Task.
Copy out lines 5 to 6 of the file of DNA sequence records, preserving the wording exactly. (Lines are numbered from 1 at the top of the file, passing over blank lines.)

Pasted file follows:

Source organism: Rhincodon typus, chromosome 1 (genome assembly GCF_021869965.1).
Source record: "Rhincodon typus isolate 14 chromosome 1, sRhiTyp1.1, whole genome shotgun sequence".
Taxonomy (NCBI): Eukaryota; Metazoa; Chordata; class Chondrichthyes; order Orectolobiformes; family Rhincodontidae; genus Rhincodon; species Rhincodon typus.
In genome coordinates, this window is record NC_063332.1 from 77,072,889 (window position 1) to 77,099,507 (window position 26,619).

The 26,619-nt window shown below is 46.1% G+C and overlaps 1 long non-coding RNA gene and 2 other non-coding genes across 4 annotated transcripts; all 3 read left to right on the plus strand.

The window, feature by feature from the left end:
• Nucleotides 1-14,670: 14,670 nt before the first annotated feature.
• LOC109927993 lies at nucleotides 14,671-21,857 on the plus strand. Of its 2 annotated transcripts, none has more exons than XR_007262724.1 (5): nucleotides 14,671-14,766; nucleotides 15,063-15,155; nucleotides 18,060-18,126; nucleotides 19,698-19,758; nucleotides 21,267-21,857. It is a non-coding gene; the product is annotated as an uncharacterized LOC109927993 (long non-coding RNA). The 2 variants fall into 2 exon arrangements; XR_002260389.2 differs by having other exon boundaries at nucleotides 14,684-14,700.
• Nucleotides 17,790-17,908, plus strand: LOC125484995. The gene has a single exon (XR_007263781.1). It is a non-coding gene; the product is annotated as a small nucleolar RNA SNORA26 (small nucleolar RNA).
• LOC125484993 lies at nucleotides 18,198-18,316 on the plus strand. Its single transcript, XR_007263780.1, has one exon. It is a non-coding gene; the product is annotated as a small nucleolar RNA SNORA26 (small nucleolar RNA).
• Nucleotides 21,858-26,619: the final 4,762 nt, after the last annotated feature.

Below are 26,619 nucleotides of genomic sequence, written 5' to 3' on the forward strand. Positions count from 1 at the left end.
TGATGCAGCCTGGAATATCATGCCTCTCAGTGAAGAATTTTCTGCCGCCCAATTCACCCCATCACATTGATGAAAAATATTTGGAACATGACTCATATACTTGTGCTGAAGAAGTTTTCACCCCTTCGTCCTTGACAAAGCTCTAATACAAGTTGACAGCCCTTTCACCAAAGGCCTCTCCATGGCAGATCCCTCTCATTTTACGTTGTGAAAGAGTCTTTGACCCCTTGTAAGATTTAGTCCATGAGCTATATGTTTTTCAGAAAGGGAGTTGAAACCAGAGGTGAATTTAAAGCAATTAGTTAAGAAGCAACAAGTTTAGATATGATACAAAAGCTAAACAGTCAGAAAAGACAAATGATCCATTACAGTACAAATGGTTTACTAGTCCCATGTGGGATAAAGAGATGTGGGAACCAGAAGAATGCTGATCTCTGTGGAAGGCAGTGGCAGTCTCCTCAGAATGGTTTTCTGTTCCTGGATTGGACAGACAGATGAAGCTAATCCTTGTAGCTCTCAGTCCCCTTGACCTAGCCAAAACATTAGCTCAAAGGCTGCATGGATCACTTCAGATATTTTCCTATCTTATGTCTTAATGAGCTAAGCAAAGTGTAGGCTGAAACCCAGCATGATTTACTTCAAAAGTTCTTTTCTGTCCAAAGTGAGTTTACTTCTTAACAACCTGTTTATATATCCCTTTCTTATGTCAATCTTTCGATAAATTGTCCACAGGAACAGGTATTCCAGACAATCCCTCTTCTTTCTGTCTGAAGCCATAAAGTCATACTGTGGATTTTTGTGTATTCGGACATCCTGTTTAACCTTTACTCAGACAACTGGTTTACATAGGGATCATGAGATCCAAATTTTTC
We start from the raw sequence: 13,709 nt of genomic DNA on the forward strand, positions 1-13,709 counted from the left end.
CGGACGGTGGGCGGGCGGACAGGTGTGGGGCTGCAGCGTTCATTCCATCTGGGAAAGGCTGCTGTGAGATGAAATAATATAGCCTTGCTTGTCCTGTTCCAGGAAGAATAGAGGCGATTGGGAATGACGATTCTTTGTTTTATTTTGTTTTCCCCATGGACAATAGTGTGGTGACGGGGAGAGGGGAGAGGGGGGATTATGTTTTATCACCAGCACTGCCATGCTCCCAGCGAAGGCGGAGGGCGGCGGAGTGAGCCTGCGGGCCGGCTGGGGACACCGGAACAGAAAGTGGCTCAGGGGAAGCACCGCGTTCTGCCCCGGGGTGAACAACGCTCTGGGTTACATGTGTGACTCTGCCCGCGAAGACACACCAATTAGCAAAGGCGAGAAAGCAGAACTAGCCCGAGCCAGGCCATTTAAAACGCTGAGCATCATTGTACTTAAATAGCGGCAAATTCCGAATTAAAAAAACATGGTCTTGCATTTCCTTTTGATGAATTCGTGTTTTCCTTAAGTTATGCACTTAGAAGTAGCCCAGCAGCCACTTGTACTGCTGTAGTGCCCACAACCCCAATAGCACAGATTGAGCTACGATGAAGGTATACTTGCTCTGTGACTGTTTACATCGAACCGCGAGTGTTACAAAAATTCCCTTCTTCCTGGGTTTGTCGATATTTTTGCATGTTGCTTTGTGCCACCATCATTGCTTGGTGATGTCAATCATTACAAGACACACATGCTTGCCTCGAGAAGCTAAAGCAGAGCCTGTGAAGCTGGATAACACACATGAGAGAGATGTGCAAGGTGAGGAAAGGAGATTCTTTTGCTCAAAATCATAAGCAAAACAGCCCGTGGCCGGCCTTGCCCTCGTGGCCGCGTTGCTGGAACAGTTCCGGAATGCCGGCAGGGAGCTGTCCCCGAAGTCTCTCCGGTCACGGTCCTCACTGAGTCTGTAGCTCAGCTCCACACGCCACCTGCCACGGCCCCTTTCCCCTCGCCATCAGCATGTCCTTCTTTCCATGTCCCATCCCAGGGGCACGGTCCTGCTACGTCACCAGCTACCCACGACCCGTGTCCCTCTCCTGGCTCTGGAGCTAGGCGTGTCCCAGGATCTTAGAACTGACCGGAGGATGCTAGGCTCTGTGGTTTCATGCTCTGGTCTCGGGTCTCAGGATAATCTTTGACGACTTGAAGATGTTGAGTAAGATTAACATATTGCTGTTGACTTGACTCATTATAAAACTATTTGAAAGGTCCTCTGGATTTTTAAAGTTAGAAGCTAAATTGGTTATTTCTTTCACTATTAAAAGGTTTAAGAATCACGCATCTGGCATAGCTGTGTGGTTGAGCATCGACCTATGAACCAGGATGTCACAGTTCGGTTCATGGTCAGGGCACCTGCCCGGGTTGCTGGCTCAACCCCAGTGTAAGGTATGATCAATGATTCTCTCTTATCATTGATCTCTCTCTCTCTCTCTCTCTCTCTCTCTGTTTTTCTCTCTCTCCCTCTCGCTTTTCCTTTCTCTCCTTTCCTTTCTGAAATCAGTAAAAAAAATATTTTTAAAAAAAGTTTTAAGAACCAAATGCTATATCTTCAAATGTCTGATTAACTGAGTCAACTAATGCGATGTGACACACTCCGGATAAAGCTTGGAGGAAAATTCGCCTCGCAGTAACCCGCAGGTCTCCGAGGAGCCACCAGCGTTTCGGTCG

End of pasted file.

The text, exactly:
The 26,619-nt window shown below is 46.1% G+C and overlaps 1 long non-coding RNA gene and 2 other non-coding genes across 4 annotated transcripts; all 3 read left to right on the plus strand.

The window, feature by feature from the left end: